“You don’t have to be Jewish to love Levy’s” rye bread, as the famous ’60s ad campaign proclaimed. And you don’t have to be Jewish to feel a strong connection with the U.S. Jewish community.
A major new Pew Research Center survey of American Jews includes an analysis of the views and characteristics of non-Jewish people with a “Jewish affinity.” This group includes those who identify with a religion other than Judaism (in most cases Christianity) and have no direct Jewish ancestry, but who nevertheless consider themselves to be Jewish in some way. This group represents 0.5% of U.S. adults, or about 1.2 million people.
Six-in-ten of those in the Jewish-affinity category say they think of themselves as Jewish for religious reasons, including 31% who say they are Jewish because Jesus was Jewish. Smaller portions consider themselves Jewish because they observe Jewish practices and holidays (6%) or have shared beliefs and values (4%).
About a quarter of those in the Jewish-affinity category say they consider themselves Jewish because of an ancestral or familial connection. This includes 9% who say they have a Jewish spouse, 7% who say they are ethnically or culturally Jewish, and 5% who volunteer that they have a Jewish grandparent.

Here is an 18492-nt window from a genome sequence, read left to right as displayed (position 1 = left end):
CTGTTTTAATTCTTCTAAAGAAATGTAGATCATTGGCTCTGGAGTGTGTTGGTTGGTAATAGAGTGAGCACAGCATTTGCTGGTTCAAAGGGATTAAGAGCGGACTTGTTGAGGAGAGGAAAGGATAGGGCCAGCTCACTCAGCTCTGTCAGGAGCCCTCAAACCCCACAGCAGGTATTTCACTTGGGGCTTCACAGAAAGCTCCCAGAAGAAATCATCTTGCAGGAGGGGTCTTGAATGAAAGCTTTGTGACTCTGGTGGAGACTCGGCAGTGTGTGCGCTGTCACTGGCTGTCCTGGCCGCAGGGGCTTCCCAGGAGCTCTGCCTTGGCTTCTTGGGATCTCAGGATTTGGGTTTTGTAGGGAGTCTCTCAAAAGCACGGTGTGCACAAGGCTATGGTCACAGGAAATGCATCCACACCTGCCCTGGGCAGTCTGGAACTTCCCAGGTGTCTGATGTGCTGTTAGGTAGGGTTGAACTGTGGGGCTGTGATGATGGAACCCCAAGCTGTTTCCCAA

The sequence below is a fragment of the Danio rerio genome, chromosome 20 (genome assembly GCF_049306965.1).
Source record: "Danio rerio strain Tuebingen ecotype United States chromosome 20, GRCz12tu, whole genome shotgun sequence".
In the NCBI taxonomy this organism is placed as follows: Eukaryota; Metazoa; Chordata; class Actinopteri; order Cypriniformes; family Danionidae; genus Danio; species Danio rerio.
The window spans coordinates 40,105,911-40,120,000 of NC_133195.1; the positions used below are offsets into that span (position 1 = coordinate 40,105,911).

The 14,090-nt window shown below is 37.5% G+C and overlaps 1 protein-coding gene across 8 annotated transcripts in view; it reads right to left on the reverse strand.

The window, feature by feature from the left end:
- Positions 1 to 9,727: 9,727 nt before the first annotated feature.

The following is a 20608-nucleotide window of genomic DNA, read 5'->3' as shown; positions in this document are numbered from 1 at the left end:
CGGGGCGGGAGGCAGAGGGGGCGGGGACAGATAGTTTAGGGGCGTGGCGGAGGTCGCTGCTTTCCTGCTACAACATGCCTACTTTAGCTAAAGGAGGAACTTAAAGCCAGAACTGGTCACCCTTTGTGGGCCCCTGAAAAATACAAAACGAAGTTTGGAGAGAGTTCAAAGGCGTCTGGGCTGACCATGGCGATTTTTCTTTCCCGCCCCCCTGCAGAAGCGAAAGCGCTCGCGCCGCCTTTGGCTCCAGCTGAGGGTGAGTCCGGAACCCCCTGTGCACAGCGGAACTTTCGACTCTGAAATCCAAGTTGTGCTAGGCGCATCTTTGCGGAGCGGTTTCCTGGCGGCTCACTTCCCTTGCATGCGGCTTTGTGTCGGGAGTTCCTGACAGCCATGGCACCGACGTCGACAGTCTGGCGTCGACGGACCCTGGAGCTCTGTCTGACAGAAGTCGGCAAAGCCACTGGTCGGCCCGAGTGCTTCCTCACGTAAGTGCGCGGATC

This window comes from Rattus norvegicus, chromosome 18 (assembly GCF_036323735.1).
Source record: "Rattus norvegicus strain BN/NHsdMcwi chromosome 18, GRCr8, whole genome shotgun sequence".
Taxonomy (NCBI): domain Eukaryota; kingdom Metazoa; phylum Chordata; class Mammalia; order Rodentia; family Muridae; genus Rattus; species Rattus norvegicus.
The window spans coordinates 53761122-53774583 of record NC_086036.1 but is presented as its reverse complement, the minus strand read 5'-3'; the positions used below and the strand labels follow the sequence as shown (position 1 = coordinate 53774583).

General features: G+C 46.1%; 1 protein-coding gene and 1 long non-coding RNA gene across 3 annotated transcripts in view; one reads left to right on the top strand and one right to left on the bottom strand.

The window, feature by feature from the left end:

People of Jewish affinity are almost as likely as U.S. Jews to say they feel very emotionally attached to Israel (26% vs. 30%). And they are somewhat more likely than Jews to say that the United States is not sufficiently supportive of Israel (41% vs. 31%).
But compared with people who say they are Jewish by religion, those of Jewish affinity are far less involved with Jewish institutions. Relatively few live in a household where someone belongs to a synagogue (4%) or another Jewish organization (7%). While these levels of organizational involvement roughly match those seen among secular Jews, they pale in comparison with those of Jews by religion.
One-in-four people in the Jewish-affinity group say they contributed to a Jewish charity in 2012. By contrast, two-thirds of Jews by religion donated to a Jewish charity last year, as did one-in-five secular Jews.
When it comes to their political attitudes, those with a Jewish affinity are more conservative and Republican than either secular or religious Jews. As a whole, Jews support the Democratic Party over the Republican Party by more than three-to-one: 70% say they are Democrats or lean toward the Democratic Party, while 22% are Republicans or lean Republican.
By contrast, the Jewish affinity group is evenly split politically, with 42% saying they are Republican or Republican leaning and 41% saying they are Democratic or Democratic leaning. Four-in-ten people in the affinity group describe themselves as politically conservative, compared with only 19% of Jews.